Haruka-yama Ginreiso Hut
Last updated Oct 16, 2019
Ginreiso Hut was first built in 1934 by Hokkaido University with funds from Hokkaido Newspaper. This original hut was demolished before the Second World War. A new hut (the present one) was rebuilt on the site in 1960 again with funds from Hokkaido Newspaper, and was transferred to Tokai University’s ownership in 1974 as a student and staff recreational facility – details in Japanese here: PDF | PDF copy. It is one of only three huts in Hokkaido to have a hutkeeper present year-round (Mt. Tarumae Hut and Mt. Muroran’s Shiratori Hut being the others). It serves not only as a great destination for a single overnight trip, but is also an important link in the historic chain of huts (hütten kette) in the hills to the west of Sapporo City (see one hut-to-hut ski tour here). The hutkeeper is usually not at the hut on Wednesday and Thursday nights, as he has to go down to Sapporo City. When he is not at the hut, it is locked and not available for use. Stays must be booked at least 2 working days in advance by calling (in Japanese) Tokai University Sapporo Campus on 011-571-5111 during office hours. The university requests that notice of cancellations must be made to the university (no-shows at the hut may result in a search being mounted).
Stays must be booked at least 2 working days in advance by calling Tokai University Sapporo Campus (in Japanese) on 011-571-5111 during office hours. The university requests that if bookings are cancelled for any reason, notice of the cancellation must be made to the university (no-shows at the hut may result in a search being mounted). The hutkeeper is not usually at the hut on Wednesday and Thursday nights (they are his ‘weekend’ days, as defined by university policy), but call the university for a definite schedule, as there are times when public holidays etc dictate that the hutkeeper will be present/absent on different days.
800yen per person per overnight stay. 400yen per person if you just want to use the hut facilities during the day.
Heating: The hutkeeper maintains a cosy temperature in the hut using the gargantuan wood stove on the first floor of the hut. The hutkeeper is in charge of the stove, so leave it up to him; no trash is to be burned in the stove.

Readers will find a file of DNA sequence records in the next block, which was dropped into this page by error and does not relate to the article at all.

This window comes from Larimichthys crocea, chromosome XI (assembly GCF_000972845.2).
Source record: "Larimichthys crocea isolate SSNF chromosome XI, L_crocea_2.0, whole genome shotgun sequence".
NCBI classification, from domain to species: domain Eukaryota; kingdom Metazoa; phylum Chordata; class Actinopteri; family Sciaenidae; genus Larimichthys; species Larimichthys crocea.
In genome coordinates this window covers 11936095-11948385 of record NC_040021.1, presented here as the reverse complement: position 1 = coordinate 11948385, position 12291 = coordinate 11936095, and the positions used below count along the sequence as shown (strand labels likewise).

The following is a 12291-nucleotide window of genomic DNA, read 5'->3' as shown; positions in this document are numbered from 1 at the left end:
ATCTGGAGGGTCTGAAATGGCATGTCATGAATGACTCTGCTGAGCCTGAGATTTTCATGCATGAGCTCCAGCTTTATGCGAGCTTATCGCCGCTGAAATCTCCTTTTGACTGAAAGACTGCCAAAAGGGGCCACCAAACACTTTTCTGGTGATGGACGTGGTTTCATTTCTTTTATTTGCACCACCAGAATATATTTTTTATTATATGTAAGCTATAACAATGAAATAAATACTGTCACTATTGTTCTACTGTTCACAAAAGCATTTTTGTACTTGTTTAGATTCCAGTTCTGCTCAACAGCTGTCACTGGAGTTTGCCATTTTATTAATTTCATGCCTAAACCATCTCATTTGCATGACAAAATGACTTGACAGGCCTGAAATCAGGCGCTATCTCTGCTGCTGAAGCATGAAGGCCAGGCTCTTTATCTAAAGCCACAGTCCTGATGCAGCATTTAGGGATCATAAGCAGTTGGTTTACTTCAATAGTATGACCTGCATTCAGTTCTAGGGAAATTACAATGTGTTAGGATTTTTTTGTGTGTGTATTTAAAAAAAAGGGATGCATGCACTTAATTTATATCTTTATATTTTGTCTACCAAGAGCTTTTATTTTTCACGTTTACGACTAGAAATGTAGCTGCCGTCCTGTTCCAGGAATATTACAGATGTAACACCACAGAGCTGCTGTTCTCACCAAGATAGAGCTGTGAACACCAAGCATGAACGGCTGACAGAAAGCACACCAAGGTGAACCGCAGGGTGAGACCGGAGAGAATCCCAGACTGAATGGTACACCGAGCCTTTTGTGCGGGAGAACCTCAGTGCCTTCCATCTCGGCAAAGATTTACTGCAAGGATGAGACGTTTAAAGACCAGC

Water: There is running spring water in the hut, which can be consumed without treatment.
Kitchen/cooking: There is a large indoor kitchen area. Drinking water is on the left, a tub for washing dishes is on the right. A selection of pots, pans and cutlery are available for use on a first-in-first-served basis. In principle visitors are required to bring their own portable stoves for cooking.
Bedding: Sleeping quarters are on the second floor of the hut. There are four separate bunk rooms, one with space for up to 10 people, the rest sleep around five to six people. Bunks have basic, very hard and lumpy mattresses on them. There is a copious supply of blankets in the hut, but as a rule, guests should have their own sleeping bags (no sheets are provided). Blankets can be used to add warmth to your own sleeping bag, if neccessary. I’ve always found it more comfortable to bring my own sleeping mat, which I use on top of thebhard and lumpy matresses supplied. It can get cold in the hut in the early morning in winter, so at least a three-season sleeping bag is recommended.
Elecricity: There is no electricity in the hut. Night-time lighting is courtesy of a number of old-school kerosene lanterns, managed by the hutkeeper.
Toilets: Basic long-drop toilets are accessed from within the hut. Toilet paper is not supplied – guests must bring their own toilet paper.
Cell reception: There is no mobile coverage at the hut or on the route.
The current hutkeeper is the fourth live-in hutkeeper at Ginreiso Hut. He’s been the hutkeeper at Ginreiso Hut for about 13 years now.
Ginreiso is different from other huts in Hokkaido in that it is not a public hut – it is privately owned and operated by Tokai University. Therefore, as stated above, stays must be booked (in Japanese) at least two working days in advance, and notification of cancellation must be made to the university well before the intended arrival time. Also, the hutkeeper keeps a tight ship, and knows the most efficient ways of enjoying the hut. He communicates these ways and rules by doing rather than telling, so just go with the flow. Make sure all snow is brushed off packs, boots and clothing before entering the hut. Boots need to be removed before entering the main part of the hut, but can be placed inside at the rear of the large stove to dry. Gloves and hats can be placed on the large drying rack over the stove. Jackets and skins etc. can be hung up on the second floor, above the stove.
Ginreiso Hut Photo Gallery
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